Katta Djinoong

Long Term Exhibition | Updated 8 years ago

Shell beads assembled to demonstrate a necklace formation
32,000 year old shell beads from the Exmouth area
Image copyright WA Museum


Museum staff and volunteers are busy packing all the objects in this gallery.

They will be protected at our Collections and Research Centre or displayed at our other sites while construction works take place.

Find out more about the New Museum for WA and explore our State collection online.

Open until early February 2016

Katta Djinoong: First Peoples of Western Australia depicts the history and culture of the Aboriginal peoples of Western Australia from past to present.

Katta Djinoong is a Noongar term that means “see and understand us”. Many individuals, communities and organisations shared their stories, gave information, lent objects and approved photographs for inclusion in Katta Djinoong. The exhibition focuses on issues identified as important by Aboriginal people - family, land and continuity between traditional and contemporary life.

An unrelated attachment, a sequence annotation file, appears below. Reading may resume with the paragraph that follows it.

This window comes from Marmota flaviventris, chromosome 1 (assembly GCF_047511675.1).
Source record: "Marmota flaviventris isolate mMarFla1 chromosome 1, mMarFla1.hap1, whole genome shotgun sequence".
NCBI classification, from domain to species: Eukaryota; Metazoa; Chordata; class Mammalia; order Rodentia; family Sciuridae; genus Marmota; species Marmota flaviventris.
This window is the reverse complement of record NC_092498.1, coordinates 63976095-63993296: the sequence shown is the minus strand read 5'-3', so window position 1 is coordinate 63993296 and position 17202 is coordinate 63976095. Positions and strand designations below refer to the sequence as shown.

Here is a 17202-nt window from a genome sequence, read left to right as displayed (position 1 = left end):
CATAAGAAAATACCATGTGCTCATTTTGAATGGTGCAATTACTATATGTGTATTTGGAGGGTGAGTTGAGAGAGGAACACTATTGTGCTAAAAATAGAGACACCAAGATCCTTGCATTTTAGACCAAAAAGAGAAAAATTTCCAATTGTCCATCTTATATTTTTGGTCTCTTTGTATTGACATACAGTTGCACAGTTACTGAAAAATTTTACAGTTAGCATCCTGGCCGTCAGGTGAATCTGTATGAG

The exhibition examines traditional Aboriginal hunting and gathering lifestyles in the four major cultural regions of the State – South-West, Desert, North West and Kimberley.

It considers the impact of European settlement on people’s lives and social systems. It tackles contested histories including massacres, the inquiry into Deaths in Custody, the Stolen Generations, and progress towards reconciliation, including the origins of Sorry Day and Kevin Rudd’s historic Sorry speech.

Katta Djinoong also examines contemporary Aboriginal arts and crafts, and issues of ongoing importance from politics to success as sporting heroes.

Katta Djinoong: First Peoples of Western Australia provides an opportunity for the Aboriginal peoples of this state to share their stories and for visitors to gain a greater understanding and appreciation of Western Australia’s Aboriginal’s peoples, their role in modern society, and their heritage and cultural values.